N.J. Teen Who Sued Her Parents Returns Home

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After suing her parents for financial support, Rachel Canning decides to move back to her parents' home.

High school senior Rachel Canning reportedly returned home to her parents in Roseland, N.J., this week, just a week after she took them to court, seeking financial support and college tuition.

Canning claimed her parents kicked her out of the house when she turned 18, which her folks denied, saying the teen left voluntarily.

Angelo Sarno, who represents Rachel’s parents, said in a statement, “Her return home is not contingent on any financial and/or other considerations.”

The teen’s lawsuit against Sean and Elizabeth Canning triggered a media frenzy, as many people questioned the suit’s potential legal ramifications and whether or not Canning was a spoiled teen who felt entitled to her folks’ money.

State Superior Court Judge Peter Bogaard said he was concerned that the suit could lead to teenagers “thumbing their noses” at their parents, leaving home and then asking for financial support. According to the Los Angeles Times:

“Are we going to open the gates for 12-year-olds to sue for an Xbox? For 13-year-olds to sue for an iPhone?,” he asked. “We should be mindful of a potentially slippery slope.”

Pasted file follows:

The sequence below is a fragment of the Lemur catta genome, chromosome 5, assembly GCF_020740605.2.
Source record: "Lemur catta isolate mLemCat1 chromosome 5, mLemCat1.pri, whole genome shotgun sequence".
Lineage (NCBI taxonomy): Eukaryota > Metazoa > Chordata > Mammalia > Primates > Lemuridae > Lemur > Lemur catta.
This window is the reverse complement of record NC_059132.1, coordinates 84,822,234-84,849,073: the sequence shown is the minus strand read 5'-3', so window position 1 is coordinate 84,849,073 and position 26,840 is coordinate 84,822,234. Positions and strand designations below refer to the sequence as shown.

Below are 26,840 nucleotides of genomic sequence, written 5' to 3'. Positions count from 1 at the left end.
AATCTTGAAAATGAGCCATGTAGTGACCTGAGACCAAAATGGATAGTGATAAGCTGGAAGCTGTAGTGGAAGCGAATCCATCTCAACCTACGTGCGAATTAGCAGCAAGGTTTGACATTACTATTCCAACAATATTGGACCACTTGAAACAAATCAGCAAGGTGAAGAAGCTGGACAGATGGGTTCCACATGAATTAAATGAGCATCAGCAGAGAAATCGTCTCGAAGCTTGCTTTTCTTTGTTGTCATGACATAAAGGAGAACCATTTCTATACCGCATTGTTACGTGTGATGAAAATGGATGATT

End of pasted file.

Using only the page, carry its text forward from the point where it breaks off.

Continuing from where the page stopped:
While the lawsuit has not yet been officially dropped, it appears the family conflict has been resolved, at least for now. According to CNN:

“The bottom line is it’s over,” Sarno said at a news conference. “It’s ancient history, it’s done. They’ve welcomed her back into the house.”

Rachel Canning’s lawyer, Tanya Helfand, said in court documents that if Canning decides to drop the lawsuit against her parents, it should “be done of her own free will and not due to the extreme pressure of her parents and the media.” The judge has already denied her request for living expenses and high school tuition, CNN says.

Canning is an honor student, cheerleader and lacrosse player at a private Catholic high school in New Jersey. She plans to attend college and study biomedical engineering.

What do you think of the latest development in the Canning case? Share your comments below or on our Facebook page.

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